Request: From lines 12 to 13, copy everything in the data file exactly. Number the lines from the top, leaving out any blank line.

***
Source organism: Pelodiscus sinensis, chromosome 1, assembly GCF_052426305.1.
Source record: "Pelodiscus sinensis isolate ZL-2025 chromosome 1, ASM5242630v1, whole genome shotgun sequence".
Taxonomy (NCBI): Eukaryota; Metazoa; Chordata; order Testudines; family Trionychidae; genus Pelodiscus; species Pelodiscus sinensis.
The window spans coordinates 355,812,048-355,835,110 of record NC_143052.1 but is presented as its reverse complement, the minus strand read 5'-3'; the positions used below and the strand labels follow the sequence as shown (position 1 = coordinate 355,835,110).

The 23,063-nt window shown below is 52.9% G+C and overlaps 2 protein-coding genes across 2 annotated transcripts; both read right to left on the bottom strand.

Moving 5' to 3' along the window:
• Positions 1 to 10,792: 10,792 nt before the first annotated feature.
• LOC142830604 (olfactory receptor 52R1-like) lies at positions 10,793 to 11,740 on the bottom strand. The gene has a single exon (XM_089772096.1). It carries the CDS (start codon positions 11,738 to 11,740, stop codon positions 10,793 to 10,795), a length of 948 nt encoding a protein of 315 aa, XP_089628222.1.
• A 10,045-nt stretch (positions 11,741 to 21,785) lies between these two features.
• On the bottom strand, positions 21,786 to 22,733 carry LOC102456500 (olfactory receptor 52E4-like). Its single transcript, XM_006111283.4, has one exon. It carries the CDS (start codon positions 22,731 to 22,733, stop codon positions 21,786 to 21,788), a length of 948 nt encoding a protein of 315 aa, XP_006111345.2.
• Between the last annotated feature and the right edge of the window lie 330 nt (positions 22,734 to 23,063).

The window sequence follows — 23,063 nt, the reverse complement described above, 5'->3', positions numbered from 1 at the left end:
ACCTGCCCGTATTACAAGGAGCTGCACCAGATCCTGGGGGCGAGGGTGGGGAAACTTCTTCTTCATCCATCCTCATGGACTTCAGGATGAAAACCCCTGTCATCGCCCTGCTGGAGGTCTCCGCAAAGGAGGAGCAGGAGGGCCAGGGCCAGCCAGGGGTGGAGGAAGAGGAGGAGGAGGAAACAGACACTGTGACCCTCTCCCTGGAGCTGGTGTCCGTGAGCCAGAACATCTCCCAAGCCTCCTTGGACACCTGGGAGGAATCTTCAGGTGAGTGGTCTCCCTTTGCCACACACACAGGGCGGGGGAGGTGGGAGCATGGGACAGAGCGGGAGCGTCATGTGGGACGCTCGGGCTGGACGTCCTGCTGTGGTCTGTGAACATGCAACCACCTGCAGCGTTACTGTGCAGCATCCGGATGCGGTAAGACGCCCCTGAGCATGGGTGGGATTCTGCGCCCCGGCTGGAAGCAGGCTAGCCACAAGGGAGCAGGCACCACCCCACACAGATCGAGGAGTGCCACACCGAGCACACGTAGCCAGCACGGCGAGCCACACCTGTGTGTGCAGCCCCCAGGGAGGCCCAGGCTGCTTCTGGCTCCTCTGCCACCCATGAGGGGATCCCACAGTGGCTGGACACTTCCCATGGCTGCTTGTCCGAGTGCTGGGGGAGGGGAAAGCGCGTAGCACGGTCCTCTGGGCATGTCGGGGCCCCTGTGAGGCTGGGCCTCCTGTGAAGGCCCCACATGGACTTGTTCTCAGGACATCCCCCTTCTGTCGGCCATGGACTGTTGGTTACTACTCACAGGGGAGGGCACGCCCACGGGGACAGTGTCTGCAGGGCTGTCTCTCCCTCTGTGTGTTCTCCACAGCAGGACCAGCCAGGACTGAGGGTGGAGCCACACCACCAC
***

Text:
The window sequence follows — 23,063 nt, the reverse complement described above, 5'->3', positions numbered from 1 at the left end:
ACCTGCCCGTATTACAAGGAGCTGCACCAGATCCTGGGGGCGAGGGTGGGGAAACTTCTTCTTCATCCATCCTCATGGACTTCAGGATGAAAACCCCTGTCATCGCCCTGCTGGAGGTCTCCGCAAAGGAGGAGCAGGAGGGCCAGGGCCAGCCAGGGGTGGAGGAAGAGGAGGAGGAGGAAACAGACACTGTGACCCTCTCCCTGGAGCTGGTGTCCGTGAGCCAGAACATCTCCCAAGCCTCCTTGGACACCTGGGAGGAATCTTCAGGTGAGTGGTCTCCCTTTGCCACACACACAGGGCGGGGGAGGTGGGAGCATGGGACAGAGCGGGAGCGTCATGTGGGACGCTCGGGCTGGACGTCCTGCTGTGGTCTGTGAACATGCAACCACCTGCAGCGTTACTGTGCAGCATCCGGATGCGGTAAGACGCCCCTGAGCATGGGTGGGATTCTGCGCCCCGGCTGGAAGCAGGCTAGCCACAAGGGAGCAGGCACCACCCCACACAGATCGAGGAGTGCCACACCGAGCACACGTAGCCAGCACGGCGAGCCACACCTGTGTGTGCAGCCCCCAGGGAGGCCCAGGCTGCTTCTGGCTCCTCTGCCACCCATGAGGGGATCCCACAGTGGCTGGACACTTCCCATGGCTGCTTGTCCGAGTGCTGGGGGAGGGGAAAGCGCGTAGCACGGTCCTCTGGGCATGTCGGGGCCCCTGTGAGGCTGGGCCTCCTGTGAAGGCCCCACATGGACTTGTTCTCAGGACATCCCCCTTCTGTCGGCCATGGACTGTTGGTTACTACTCACAGGGGAGGGCACGCCCACGGGGACAGTGTCTGCAGGGCTGTCTCTCCCTCTGTGTGTTCTCCACAGCAGGACCAGCCAGGACTGAGGGTGGAGCCACACCACCAC